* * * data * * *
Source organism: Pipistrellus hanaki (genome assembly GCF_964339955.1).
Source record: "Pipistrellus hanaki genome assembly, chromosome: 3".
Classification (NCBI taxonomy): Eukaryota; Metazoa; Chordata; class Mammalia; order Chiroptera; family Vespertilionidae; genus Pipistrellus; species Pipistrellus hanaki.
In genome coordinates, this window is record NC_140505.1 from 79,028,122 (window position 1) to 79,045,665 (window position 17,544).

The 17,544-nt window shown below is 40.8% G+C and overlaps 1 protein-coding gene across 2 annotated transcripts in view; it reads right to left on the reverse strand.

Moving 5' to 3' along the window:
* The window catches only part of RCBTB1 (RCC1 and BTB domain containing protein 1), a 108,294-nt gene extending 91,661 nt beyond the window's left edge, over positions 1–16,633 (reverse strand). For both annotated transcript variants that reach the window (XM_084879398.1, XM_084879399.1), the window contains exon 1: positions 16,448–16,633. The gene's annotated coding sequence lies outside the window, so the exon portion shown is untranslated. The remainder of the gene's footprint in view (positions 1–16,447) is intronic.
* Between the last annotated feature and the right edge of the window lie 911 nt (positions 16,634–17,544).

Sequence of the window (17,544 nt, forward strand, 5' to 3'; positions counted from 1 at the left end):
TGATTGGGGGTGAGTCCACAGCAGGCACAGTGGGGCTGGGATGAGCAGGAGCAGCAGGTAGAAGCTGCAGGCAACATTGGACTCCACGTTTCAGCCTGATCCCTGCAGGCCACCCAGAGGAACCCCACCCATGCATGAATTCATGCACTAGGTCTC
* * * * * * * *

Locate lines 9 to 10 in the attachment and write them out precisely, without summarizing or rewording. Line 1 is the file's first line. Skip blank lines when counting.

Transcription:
Sequence of the window (17,544 nt, forward strand, 5' to 3'; positions counted from 1 at the left end):
TGATTGGGGGTGAGTCCACAGCAGGCACAGTGGGGCTGGGATGAGCAGGAGCAGCAGGTAGAAGCTGCAGGCAACATTGGACTCCACGTTTCAGCCTGATCCCTGCAGGCCACCCAGAGGAACCCCACCCATGCATGAATTCATGCACTAGGTCTC